Brit space agency sends up 1st satellite
Yes, this is news
So far, the UK space agency hasn't gone in for any of that headline-grabbing stuff like landing people on the Moon or launching Martian probes that get stranded in orbit before plummeting back to Earth – it leaves that sort of stuff to NASA and Roscosmos.
Willy Wonka's elevator Blighty's first-ever satellite...
The UKSA is usually just quietly involved in whatever the European Space Agency is up to, supplying parts and expertise to a variety of missions. (Apart from the International Space Agency, because the UK has elected not to get involved with manned space projects for now.)
As a result, there hasn't been too much to say about the body up to now. But that will change this year, with the launch of the first bit of genuinely UKSA kit into space.
UKube-1, a teeny-tiny satellite carrying a variety of scientific experiments, is due to launch later this year – providing it can find someone to hitch a lift from.
"We're still in discussions with potential launch providers for UKube-1, and are working hard to find a launch option for the satellite," head of communications Matt Goodman told The Register.
"Since cubesats tend to 'piggy-back' on larger payloads during a launch, finding an opportunity with the right orbital configuration is not straightforward."
This is a typical situation for modern space agencies, few of which seem to have the money to put their galactic ambitions into practice without a little help. And as the UK's agency isn't even a year old yet, it's not too surprising to find it in the same position.
But despite having to depend on other agencies for rockets, the UKSA is hoping that this year's UKube won't be the last.
"The idea of Cubesat is that we see it as a series with a launch every year or maybe two years allowing the sort of people that wouldn't normally get access to space to run experiments in it," David Williams, head of the agency, said.
"We'd like to see this being an ongoing programme because it gives university groups, and even school groups and amateur groups, the opportunity to test fly equipment. It also gives industry the opportunity to test fly and to develop ideas on bits and pieces of electronics."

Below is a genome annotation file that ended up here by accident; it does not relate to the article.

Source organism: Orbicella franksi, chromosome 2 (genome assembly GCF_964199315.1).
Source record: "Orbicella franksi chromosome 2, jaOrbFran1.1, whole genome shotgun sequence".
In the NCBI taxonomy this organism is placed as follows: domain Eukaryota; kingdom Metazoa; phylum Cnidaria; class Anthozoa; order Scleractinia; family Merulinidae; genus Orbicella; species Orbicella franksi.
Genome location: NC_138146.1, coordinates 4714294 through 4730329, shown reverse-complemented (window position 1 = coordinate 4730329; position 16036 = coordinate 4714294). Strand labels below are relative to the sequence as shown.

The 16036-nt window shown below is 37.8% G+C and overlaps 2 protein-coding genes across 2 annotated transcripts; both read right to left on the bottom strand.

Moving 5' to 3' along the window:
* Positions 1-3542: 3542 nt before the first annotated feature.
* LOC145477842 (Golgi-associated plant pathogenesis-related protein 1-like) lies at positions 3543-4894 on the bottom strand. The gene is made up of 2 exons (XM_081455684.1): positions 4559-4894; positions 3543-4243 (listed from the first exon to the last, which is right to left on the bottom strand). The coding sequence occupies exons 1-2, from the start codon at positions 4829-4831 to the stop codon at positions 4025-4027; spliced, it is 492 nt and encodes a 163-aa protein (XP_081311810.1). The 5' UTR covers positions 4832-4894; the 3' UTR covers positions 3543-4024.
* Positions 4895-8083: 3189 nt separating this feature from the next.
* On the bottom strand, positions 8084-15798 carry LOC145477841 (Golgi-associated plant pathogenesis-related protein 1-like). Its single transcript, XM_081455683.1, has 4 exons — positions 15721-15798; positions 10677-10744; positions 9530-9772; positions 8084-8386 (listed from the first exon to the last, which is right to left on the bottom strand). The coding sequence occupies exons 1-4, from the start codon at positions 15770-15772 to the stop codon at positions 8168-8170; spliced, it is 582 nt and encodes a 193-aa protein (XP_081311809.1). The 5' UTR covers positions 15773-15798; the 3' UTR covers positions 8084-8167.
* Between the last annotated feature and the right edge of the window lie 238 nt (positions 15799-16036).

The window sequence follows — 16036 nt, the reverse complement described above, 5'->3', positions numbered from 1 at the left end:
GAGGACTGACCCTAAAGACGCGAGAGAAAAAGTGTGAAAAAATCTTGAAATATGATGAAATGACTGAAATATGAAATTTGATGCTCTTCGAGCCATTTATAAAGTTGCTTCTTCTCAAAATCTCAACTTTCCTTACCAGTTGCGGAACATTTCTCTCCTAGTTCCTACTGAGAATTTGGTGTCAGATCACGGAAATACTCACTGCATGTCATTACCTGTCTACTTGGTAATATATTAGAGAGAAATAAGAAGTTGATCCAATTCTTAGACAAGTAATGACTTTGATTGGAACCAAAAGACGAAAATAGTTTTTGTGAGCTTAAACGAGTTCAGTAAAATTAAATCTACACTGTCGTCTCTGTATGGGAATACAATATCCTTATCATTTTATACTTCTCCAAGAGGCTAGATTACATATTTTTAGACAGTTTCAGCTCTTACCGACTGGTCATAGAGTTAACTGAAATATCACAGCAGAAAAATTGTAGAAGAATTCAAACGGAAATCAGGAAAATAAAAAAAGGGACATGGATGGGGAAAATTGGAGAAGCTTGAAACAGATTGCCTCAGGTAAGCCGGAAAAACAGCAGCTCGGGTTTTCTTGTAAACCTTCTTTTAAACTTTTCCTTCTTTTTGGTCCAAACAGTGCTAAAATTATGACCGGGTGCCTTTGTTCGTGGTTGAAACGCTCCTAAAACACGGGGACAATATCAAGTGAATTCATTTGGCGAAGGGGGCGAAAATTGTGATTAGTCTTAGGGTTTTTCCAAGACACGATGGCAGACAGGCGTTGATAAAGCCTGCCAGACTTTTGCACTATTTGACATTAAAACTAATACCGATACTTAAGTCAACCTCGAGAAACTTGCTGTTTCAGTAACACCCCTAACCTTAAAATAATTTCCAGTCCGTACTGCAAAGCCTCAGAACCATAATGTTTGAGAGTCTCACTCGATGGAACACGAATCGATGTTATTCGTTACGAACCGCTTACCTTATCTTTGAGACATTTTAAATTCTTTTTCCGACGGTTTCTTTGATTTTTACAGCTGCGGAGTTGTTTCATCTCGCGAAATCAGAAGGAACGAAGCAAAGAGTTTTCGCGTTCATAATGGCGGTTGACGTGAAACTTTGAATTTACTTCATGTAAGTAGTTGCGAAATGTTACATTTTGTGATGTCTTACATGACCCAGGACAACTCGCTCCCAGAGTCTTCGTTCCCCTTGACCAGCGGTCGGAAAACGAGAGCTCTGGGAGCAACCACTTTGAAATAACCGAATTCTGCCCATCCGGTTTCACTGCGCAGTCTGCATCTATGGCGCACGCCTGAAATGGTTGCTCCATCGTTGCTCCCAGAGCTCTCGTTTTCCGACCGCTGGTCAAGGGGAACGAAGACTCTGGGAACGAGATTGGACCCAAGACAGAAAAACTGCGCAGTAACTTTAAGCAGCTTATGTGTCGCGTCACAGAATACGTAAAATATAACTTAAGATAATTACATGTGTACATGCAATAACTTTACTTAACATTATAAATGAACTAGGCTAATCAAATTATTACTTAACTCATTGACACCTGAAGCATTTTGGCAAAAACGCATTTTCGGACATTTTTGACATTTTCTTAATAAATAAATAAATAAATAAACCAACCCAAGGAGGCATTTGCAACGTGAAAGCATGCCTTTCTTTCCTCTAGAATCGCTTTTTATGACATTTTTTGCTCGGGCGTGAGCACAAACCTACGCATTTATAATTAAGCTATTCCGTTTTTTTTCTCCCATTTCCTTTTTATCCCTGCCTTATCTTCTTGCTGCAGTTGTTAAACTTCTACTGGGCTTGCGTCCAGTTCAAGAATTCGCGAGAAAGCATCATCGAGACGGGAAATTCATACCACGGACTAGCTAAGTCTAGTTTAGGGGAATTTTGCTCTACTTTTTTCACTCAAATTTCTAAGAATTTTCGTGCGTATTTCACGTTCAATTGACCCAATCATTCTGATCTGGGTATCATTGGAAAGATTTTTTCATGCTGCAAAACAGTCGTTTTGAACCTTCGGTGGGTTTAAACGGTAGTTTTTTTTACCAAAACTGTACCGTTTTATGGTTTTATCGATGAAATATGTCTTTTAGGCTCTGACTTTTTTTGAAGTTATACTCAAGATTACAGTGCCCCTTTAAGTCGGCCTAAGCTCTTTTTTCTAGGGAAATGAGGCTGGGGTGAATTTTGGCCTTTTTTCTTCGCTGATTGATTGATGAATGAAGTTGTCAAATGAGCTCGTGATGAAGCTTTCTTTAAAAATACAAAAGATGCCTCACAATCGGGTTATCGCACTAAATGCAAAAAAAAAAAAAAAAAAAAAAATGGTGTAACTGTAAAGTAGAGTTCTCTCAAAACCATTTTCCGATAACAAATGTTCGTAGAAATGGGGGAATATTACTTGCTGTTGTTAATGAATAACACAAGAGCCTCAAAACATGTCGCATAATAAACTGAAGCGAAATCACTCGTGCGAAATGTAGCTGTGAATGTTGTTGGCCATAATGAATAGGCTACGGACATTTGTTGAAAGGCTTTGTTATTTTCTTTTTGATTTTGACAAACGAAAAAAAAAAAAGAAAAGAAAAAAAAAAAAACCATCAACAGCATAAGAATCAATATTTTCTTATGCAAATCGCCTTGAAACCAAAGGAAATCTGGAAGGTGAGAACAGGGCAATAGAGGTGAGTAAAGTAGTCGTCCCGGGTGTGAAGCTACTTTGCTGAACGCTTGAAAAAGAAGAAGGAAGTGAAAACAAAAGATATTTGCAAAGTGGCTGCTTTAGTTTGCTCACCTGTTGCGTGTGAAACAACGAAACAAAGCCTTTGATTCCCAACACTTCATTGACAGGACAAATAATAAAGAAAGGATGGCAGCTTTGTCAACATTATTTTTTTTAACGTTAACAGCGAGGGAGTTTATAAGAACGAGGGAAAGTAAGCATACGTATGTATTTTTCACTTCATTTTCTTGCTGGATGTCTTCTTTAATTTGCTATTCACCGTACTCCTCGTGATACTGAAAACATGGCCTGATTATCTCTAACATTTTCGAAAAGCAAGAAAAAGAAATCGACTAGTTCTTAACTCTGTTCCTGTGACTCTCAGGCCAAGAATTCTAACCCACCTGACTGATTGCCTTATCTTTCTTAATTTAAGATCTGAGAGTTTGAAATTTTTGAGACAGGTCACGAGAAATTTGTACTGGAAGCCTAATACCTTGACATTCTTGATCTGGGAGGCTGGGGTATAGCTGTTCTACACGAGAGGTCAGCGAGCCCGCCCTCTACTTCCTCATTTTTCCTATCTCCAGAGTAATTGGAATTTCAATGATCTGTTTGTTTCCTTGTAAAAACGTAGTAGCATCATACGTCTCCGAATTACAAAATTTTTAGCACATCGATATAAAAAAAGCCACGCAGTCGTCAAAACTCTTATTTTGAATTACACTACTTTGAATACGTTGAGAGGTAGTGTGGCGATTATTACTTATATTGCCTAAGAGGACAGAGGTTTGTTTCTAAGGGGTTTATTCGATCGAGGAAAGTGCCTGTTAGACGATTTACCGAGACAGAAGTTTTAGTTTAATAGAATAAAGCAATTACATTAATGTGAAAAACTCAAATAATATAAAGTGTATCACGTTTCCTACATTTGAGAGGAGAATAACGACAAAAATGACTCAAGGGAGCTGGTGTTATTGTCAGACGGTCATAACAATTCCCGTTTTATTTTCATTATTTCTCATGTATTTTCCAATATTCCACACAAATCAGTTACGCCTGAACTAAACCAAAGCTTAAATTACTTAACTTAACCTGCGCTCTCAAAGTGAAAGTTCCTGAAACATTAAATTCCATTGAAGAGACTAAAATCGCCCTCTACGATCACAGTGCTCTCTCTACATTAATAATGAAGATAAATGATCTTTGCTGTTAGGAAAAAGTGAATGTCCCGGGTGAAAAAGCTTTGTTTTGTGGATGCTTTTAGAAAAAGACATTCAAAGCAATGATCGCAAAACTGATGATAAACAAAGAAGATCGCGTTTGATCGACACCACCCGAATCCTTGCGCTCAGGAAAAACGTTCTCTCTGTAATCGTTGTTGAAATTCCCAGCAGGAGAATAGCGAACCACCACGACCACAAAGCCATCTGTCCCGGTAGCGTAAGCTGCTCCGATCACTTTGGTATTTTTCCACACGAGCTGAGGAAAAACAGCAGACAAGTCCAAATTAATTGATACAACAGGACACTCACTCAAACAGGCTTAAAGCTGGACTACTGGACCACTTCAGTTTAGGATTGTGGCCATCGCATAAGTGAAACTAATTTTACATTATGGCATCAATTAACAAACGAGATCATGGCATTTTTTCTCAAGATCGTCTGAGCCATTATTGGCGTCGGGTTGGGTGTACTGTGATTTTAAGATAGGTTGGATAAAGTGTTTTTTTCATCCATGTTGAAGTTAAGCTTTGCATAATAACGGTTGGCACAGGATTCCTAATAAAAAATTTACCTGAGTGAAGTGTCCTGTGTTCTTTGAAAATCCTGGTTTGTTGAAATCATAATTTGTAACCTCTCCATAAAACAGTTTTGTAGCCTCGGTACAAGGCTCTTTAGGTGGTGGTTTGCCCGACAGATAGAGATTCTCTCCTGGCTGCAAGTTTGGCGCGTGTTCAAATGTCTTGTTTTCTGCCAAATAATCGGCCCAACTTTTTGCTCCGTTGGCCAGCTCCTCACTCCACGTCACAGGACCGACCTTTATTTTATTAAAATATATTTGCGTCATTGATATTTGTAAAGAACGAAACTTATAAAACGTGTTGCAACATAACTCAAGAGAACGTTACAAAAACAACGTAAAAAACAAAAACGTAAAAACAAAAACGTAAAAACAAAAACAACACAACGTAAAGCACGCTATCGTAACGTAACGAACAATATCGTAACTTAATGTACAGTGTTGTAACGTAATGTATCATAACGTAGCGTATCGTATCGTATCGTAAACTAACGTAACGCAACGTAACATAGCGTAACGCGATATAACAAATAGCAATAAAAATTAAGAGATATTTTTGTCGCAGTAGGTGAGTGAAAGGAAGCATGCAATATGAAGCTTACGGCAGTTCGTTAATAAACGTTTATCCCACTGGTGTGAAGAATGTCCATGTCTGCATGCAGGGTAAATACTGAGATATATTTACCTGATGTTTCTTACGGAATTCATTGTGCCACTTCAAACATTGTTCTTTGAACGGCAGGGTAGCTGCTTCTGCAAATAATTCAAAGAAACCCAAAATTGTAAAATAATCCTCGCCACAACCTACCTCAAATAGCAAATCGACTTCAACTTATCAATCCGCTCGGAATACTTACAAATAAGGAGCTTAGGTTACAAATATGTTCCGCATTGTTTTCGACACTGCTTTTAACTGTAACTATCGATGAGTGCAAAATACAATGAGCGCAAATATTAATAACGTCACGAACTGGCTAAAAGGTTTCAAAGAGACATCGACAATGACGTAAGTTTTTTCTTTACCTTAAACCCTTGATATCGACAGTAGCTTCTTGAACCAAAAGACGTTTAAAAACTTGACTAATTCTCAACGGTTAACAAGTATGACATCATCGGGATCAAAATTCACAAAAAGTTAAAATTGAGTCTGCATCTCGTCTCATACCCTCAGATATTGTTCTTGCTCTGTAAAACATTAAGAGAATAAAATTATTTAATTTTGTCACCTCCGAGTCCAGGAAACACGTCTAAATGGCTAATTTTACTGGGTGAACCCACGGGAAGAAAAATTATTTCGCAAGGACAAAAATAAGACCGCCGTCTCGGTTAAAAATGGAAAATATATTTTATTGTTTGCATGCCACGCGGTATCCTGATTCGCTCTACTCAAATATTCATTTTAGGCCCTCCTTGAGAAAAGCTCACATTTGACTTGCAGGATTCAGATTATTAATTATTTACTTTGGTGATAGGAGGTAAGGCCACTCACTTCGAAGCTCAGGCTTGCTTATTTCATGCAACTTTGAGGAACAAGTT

The reason this is even a possibility is because Cubesats – a type of mini-satellite for space research – usually have a volume of one litre, a mass of around 1.3kg and typically use off-the-shelf components. In other words, they're cheap.
"It's tens of thousands, it's not a big number," Williams said of the cost of a single UKube.
Mini-satellites aren't exactly the sexiest space project going, but they are the first thing that the UKSA will be properly sending into space. And besides, the agency does have its hand in one really sexy space project: Skylon.
Skylon is an "unpiloted, reusable spaceplane intended to provide inexpensive and reliable access to space", according to the website of British firm Reaction Engines, which is hoping to build the new craft. (Read more about Skylon's techie bits here).
The project got the okay from the ESA in May last year, which said there was no reason why the design wouldn't work. Unlike UKubes though, Skylon has one major stumbling block: it'll be bloody expensive.
"We're trying to work with [the team] to work out how they can raise the necessary finance and whether government should have any involvement in it in the future," Williams said.
"It's going to be an expensive programme, several billion pounds over quite a long period, and the question is which industries wish to be involved, how UK should it be, how European should it be, should it be an international project?" he added. "The idea of a true single-stage-to-orbit plane is very novel."
If I were a rich man...
Money is also the reason why the UKSA isn't getting straight on the road to manned missions.